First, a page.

Hundreds of low-wage tenants and workers who will be left out of Mayor Bill de Blasio's current housing plan protest near City Hall Park to demand real affordable housing on Feb. 23, 2016. Photo Credit: Yeong-Ung Yang
Opponents to parts of Mayor Bill de Blasio’s affordable housing plan held a rally in the rain Tuesday to denounce what they said were rents that would be too high for the poorest New Yorkers.
They also continued to criticize his failure to require union construction labor.
Many in the coalition — which included the immigrant advocacy group Make the Road, the AFL-CIO’s Building and Construction Trades Council of Greater New York and Community Action for Safe Apartments, or CASA — vowed an act of civil disobedience March 9 at City Hall if officials don’t amend their proposal to include “real affordability.”
They seek to influence City Council members on two zoning changes integral to the blueprint before they vote in late March.
“Affordable for who?” Rachel Rivera, 36, of East New York, Brooklyn, asked the crowd of about 200 near City Hall Park. “Not for me and my six kids. ... It’s not fair, it’s not right.”
East New York is one of several neighborhoods the administration is preparing for a major infusion of mixed-income apartment development. But many in the community fear displacement.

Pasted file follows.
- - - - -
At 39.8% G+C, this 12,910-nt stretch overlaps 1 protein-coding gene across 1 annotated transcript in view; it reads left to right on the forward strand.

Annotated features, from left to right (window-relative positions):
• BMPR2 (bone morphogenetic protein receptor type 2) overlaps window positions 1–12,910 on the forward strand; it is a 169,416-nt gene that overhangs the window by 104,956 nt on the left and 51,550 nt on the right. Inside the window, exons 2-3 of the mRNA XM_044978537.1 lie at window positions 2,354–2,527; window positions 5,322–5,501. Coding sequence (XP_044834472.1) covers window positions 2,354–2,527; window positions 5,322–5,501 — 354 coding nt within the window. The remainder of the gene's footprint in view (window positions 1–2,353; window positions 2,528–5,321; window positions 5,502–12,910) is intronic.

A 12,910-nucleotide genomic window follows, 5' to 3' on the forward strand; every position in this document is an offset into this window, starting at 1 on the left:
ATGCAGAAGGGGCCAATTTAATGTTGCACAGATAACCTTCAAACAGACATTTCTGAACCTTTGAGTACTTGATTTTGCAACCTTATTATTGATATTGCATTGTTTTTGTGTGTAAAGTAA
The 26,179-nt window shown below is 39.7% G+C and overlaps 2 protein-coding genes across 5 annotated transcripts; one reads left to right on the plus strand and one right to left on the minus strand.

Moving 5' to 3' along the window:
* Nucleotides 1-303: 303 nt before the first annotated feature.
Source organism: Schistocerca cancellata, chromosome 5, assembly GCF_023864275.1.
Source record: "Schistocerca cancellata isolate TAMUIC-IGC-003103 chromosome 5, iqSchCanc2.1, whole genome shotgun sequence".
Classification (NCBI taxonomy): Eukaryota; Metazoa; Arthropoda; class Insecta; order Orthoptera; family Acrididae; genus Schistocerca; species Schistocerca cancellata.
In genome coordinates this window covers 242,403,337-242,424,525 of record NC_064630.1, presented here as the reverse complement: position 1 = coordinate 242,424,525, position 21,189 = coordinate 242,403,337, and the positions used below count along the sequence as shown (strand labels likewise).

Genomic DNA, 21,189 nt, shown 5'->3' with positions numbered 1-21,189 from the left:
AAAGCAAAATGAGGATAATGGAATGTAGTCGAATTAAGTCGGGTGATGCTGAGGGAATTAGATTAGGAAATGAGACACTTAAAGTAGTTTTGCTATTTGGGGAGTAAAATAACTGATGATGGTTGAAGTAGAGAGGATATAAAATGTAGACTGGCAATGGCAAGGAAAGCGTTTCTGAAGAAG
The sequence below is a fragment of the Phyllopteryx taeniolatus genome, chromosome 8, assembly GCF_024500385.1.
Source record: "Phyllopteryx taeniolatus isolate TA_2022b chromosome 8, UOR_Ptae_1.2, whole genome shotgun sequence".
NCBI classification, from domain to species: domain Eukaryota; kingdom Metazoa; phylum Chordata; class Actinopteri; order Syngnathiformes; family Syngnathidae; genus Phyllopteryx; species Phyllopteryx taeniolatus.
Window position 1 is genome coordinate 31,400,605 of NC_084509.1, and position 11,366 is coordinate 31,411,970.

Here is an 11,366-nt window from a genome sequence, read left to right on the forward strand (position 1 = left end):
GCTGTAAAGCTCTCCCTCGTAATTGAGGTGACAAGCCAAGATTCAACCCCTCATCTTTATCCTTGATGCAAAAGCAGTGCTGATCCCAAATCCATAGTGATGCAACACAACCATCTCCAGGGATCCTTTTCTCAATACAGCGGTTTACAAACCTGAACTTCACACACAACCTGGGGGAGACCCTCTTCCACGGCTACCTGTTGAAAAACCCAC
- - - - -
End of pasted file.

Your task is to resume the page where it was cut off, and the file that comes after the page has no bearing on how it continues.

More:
Under the mayor’s plan to build or preserve 200,000 affordable units within 10 years, 8 percent citywide would be for families making less than $25,000. Opponents say that’s not enough.
While grassroots organizations denounced the plan, the Hotel Trades Council union, the AARP and other groups endorse it.
“Mayor de Blasio is building affordable housing for our lowest-income New Yorkers at a record pace, and these vital reforms will help us achieve even more,” his spokesman Wiley Norvell said Tuesday.
De Blasio spoke with AARP members about affordable housing for seniors in a tele-town hall Tuesday evening.Mayoral aides have said they’ve made the homes as affordable as they can, considering the rents must be high enough to entice developers to build.
Ben Kallos (D-Manhattan) was the sole council member to attend Tuesday’s rally. He pledged to fight for “deeper affordability” and safe labor standards, but did not specify his agenda.